The Nature of Credit Constraints and Human Capital
This paper studies the nature and impact of credit constraints in the market for human capital. We derive endogenous constraints from the design of government student loan programs and from the limited repayment incentives in private lending markets. These constraints imply cross-sectional patterns for schooling, ability, and family income that are consistent with U.S. data. This contrasts with the standard exogenous constraint model, which predicts a counterfactual negative ability -- schooling relationship for low-income youth. We show that the rising empirical importance of familial wealth and income in determining college attendance (Belley and Lochner 2007) is consistent with increasingly binding credit constraints in the face of rising tuition costs and returns to schooling. Our framework also explains the recent increase in private credit for college as a market response to the rising returns to school.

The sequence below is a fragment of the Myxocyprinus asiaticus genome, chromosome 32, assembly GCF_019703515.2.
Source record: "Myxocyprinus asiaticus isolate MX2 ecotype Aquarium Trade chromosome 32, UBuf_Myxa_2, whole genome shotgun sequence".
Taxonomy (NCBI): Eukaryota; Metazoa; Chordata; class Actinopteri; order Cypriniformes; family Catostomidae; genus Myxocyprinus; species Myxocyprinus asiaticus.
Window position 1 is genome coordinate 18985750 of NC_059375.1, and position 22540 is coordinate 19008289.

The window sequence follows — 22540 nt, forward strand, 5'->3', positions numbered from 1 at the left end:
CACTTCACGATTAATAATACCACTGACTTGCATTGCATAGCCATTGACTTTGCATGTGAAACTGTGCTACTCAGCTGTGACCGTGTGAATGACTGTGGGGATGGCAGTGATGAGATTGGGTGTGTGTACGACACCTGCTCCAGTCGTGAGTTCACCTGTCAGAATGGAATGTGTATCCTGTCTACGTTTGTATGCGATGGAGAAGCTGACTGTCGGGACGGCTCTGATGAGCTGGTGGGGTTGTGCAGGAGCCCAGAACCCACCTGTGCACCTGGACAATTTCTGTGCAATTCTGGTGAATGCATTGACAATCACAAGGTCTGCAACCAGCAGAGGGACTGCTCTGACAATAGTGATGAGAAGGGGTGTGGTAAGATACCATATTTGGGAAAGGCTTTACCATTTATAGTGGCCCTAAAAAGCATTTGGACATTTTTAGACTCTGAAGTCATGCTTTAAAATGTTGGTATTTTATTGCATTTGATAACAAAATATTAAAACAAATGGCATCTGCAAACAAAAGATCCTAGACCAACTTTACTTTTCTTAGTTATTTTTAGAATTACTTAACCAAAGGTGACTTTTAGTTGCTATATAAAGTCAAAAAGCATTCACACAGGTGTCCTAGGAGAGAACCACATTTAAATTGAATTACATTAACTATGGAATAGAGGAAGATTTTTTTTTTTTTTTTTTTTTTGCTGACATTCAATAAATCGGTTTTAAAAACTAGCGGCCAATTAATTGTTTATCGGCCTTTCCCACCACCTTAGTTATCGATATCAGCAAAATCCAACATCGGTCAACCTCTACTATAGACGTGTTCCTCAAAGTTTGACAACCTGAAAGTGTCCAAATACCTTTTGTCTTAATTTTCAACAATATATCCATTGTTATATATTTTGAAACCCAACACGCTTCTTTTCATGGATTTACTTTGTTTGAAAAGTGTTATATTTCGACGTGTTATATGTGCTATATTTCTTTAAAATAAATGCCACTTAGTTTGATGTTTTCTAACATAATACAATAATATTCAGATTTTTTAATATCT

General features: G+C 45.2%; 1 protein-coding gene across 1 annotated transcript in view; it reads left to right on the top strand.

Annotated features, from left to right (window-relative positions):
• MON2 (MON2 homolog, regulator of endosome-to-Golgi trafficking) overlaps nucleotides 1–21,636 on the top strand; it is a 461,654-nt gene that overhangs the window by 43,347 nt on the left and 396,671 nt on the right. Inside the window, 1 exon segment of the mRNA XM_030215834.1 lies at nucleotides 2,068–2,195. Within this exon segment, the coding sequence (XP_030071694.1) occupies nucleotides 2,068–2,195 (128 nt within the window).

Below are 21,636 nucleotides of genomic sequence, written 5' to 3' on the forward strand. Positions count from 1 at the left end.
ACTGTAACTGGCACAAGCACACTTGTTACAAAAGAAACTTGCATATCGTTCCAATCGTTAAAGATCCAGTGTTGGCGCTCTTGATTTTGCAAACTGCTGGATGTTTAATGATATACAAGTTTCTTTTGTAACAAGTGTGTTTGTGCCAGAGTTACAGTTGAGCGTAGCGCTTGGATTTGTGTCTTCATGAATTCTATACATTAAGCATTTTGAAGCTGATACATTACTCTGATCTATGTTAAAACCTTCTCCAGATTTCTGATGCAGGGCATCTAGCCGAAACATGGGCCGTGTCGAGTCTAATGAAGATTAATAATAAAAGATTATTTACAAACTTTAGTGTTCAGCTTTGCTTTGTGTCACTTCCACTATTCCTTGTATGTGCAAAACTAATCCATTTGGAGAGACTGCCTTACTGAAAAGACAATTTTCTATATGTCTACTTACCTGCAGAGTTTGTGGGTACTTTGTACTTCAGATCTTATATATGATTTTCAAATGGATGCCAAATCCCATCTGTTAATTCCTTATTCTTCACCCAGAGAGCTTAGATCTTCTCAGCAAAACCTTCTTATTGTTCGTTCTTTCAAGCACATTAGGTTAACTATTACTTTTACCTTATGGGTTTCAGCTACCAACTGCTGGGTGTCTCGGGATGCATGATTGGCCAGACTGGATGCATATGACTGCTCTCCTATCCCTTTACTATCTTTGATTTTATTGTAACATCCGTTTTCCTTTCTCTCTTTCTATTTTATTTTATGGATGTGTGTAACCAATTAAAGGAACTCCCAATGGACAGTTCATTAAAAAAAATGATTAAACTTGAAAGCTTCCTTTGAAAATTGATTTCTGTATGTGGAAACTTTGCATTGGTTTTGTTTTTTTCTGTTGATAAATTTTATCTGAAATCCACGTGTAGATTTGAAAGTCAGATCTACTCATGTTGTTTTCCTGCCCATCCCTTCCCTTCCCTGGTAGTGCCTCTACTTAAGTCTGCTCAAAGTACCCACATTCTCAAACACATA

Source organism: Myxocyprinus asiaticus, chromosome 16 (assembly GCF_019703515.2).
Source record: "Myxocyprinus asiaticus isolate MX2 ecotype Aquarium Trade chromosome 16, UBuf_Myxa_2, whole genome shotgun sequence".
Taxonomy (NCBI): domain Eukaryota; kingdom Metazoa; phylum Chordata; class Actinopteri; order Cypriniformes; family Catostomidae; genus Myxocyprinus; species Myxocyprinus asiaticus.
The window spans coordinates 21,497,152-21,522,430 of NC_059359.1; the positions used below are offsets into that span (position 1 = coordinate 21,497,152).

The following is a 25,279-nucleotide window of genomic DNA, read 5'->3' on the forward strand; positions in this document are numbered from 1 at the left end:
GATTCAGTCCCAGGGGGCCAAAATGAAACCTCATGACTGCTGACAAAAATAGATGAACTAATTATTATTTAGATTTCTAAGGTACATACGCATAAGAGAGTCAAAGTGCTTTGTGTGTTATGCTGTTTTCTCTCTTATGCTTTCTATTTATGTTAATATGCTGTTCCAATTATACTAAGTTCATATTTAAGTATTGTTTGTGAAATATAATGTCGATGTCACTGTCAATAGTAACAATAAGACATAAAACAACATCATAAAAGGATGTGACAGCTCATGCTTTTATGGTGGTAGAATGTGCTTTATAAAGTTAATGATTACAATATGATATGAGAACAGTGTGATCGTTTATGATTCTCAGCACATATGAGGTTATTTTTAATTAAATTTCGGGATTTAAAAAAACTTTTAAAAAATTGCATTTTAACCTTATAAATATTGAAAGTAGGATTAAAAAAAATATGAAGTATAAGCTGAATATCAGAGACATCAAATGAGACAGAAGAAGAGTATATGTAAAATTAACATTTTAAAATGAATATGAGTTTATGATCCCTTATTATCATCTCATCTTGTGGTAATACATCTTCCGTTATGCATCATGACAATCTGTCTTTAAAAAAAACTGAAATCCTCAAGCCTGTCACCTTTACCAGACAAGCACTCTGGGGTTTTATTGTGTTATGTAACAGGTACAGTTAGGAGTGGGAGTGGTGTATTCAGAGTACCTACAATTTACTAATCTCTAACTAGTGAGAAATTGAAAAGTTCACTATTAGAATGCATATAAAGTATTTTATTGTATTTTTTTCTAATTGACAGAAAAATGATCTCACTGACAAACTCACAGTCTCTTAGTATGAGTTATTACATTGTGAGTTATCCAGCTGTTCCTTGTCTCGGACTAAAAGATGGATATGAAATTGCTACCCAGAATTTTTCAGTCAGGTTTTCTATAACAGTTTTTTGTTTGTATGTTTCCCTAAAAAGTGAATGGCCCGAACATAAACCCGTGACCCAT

For their comments, we thank Martin Gervais, Igor Livshits, Jim MacGee, and seminar participants at the University of British Columbia, Univeristy of Carlos III de Madrid, University of Western Ontario, and University of Wisconsin. Lochner acknowledges financial research support from the Social Sciences and Humanities Research Council of Canada. Monge-Naranjo acknowledges financial support from the National Science Foundation. The views expressed herein are those of the author(s) and do not necessarily reflect the views of the National Bureau of Economic Research.
Lance J. Lochner & Alexander Monge-Naranjo, 2011. "The Nature of Credit Constraints and Human Capital," American Economic Review, American Economic Association, vol. 101(6), pages 2487-2529, October. citation courtesy of